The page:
Stalking the Mail Box

We know that quilting probably won’t save the world, but we hope that some distraction during this difficult time brings you a few minutes of respite.

Cindy is a life-long over achieving, perfection-seeking, bar-raising human being. I gave her a little border fabric and a sweaty, slightly tortured quilt top and she has turned it into a 2-bordered, mitred-cornered (not to mention straight) masterpiece. She says it’s in the mail and on it’s way to NY. Yippee!

Meanwhile, while I wait and as I type this, our mother is in the next room ironing the backing in preparation for its arrival. My huge, crowd-sourced postage stamp quilt will be at Ms. G’s for quilting by mid-week. I am so excited!

Now let’s focus for a minute on something that’s not red: buttercups are in bloom on the farm.

Happy yellow late spring beauties.

Stay safe and well, quilting buds.

On the Border

Sandy asked me to give her a hand with the border of her Postage Stamp Quilt.  Of course I jumped at the chance because she did all the hard work and I get to do the easy part!ScrapsFirst things first.  I squared off the quilt because all those postage stamps made this top a little, shall we say, UNEVEN.  Proof of my effort was this lovely pile of tangled redness.  Scraps2 Next, I went on a fabric hunt.  The ladies at the quilt shop suggested adding a thin, white inner border before adding the red outer border.final version I cut the white border at 2 inches and the red border at 6 inches but I think the white border is too wide next to the postage stamps.  I’ll need to do a bit of un-sewing to re-cut the white border to 1.0-1.5 inches.

Sandy, I’ll be keeping your quilt top for a bit longer but I promise to send it your way soon!

 

 

Charming Bet

Hello!  It’s Cindy reporting in from Ohio.  I’ve been doing some sewing for two of my son’s friends.  They are expecting babies soon and it’s always fun to piece together baby quilts.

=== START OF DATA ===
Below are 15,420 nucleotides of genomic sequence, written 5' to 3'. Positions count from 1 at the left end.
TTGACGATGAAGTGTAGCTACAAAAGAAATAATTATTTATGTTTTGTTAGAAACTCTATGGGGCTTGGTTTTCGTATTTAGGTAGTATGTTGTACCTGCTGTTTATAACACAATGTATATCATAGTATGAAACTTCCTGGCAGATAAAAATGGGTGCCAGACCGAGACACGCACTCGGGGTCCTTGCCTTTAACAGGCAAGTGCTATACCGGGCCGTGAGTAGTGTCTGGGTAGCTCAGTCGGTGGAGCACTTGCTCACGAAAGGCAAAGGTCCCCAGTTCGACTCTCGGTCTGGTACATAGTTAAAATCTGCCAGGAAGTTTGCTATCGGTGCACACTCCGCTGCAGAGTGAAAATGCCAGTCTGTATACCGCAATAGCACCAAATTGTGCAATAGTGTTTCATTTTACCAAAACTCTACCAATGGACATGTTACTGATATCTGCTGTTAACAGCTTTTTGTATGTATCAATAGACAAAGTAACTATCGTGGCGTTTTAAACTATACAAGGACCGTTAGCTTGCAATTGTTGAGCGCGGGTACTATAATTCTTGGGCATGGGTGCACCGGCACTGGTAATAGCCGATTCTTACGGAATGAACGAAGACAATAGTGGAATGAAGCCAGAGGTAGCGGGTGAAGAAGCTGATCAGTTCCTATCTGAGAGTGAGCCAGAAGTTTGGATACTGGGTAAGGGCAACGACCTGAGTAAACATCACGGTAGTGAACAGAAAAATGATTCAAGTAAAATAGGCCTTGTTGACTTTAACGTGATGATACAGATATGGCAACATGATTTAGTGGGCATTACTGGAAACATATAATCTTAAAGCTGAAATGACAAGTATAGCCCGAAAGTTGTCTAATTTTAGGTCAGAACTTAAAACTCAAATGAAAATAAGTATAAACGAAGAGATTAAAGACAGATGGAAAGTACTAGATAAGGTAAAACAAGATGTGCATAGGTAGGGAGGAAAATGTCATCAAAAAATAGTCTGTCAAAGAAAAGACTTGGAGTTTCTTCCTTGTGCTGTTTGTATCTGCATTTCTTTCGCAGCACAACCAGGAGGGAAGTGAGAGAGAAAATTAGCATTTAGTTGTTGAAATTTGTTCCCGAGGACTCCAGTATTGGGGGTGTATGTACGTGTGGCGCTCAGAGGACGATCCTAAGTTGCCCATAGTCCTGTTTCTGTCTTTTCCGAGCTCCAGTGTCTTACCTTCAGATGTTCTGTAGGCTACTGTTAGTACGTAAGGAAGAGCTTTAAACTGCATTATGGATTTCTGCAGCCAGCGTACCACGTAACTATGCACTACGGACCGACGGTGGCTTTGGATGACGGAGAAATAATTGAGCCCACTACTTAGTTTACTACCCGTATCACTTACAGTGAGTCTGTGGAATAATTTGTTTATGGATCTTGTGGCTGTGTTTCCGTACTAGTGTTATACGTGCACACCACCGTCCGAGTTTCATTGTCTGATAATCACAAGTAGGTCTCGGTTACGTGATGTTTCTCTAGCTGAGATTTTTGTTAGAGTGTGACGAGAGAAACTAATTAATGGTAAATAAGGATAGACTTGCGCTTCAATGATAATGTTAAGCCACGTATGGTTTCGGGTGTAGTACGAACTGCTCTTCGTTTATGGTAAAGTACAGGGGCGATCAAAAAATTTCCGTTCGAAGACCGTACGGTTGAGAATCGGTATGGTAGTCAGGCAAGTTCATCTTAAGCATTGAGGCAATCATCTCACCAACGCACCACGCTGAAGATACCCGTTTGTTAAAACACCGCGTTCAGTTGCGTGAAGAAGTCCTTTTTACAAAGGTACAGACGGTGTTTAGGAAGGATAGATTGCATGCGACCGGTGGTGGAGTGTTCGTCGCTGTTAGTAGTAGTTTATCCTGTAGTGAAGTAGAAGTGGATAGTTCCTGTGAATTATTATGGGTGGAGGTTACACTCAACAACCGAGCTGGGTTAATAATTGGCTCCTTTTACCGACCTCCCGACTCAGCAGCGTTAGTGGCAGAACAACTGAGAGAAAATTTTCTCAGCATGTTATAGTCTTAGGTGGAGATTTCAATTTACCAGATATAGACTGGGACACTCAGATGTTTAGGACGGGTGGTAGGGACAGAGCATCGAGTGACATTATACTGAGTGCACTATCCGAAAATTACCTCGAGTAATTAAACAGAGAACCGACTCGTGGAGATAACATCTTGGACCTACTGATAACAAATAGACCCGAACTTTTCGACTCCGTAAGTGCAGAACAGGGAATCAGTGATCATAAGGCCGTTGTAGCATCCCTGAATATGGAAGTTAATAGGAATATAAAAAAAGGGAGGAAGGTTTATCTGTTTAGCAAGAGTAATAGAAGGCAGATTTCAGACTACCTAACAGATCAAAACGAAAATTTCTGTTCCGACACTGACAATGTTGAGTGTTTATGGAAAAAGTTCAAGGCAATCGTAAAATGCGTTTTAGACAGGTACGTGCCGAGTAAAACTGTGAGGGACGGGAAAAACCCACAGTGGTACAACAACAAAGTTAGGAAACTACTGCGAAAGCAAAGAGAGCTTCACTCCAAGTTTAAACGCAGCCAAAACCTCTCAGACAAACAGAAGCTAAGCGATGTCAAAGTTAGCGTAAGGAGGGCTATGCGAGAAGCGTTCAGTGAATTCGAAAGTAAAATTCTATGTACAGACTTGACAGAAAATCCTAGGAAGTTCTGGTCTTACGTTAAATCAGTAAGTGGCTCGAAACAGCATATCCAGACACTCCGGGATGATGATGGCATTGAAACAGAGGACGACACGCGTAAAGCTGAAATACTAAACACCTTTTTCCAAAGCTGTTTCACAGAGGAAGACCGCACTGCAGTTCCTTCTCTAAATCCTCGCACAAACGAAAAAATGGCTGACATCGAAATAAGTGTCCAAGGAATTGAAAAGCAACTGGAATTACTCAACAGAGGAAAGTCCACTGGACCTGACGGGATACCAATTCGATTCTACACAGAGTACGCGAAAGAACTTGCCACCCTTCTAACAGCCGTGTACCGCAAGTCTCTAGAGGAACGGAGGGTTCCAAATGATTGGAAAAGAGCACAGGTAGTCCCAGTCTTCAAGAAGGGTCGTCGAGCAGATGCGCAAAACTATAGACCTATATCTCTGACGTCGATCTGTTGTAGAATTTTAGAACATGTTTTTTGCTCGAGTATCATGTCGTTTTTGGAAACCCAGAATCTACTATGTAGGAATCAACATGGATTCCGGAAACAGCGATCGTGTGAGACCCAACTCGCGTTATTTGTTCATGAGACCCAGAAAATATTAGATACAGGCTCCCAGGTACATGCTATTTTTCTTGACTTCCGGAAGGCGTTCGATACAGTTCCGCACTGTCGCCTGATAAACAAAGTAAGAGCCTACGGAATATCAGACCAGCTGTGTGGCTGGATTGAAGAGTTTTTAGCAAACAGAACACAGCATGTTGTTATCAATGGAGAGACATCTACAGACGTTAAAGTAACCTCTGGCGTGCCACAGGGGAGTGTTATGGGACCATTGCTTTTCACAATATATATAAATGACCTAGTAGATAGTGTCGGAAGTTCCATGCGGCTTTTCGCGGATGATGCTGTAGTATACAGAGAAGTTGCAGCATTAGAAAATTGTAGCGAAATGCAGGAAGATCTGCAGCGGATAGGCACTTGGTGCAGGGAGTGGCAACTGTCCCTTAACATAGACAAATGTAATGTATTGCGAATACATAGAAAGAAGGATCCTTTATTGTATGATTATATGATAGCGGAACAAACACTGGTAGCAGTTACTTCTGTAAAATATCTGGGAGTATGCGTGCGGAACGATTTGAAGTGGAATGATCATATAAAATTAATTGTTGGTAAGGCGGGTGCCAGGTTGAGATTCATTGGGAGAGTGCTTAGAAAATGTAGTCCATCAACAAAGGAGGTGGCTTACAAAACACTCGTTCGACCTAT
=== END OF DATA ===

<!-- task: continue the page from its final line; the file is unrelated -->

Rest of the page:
One of my “Go To” books for baby quilts is shown below.  With a charm pack and just a bit of yardage, baby quilts come together very quickly. Baby Book 1 Since I didn’t have any baby charm packs on hand, I raided my stash and pulled out some bright scraps for a baby boy.  A large piece of left over  black and white polka dot flannel was the perfect backing.Baby 3Of course I had to add some Ohio State Buckeye fabric, just to be sure this little one learns about his Buckeye roots early in life!  Brutus Buckeye, the Ohio State mascot, is peaking just above the seam.Close up 1Here’s the full view of a very fast and fun project!Baby Full Pic Baby girl quilt to follow on Thursday!  Both couples want to be surprised and I’m hedging my bets, hoping for one boy and one girl.  Wish me luck on this bet!

 

 

 

Moving on to the next project

Last summer (a life-time ago??) we threw a high school graduation party for my son. During the party, my Florida based brother-in-law spied a barn quilt that I made long ago. It was based on a Lori Holt Farm Girl quilt tutorial. He didn’t tell me at the time, but my sister let me know that he wanted one of his own.

I loved Lori’s patterns (there were two different styles of barns). Long before this blog was a thing, her on-line tutorials helped me polish my sewing skills. But now I can’t find the patterns any more, as she’s taken them off-line. Then it occurred to me that I have my own barn — a gray barn — for inspiration.

I’ve been working on a paper pieced version of our real barn (version 1 is located below). I’m almost there. I’m not completely happy with the barn roof and when I started testing the pattern, I realized that the whole pattern is backwards (because when you’re creating a paper pieced pattern, you need to think of it like a mirror). Sigh.

Hopefully I’ll be able to rotate all these lines, fix the roof, and finish the pattern soon. If all goes well I’ll have it ready for the BIL when he arrives on the farm for a visit sometime this summer.

Happy May!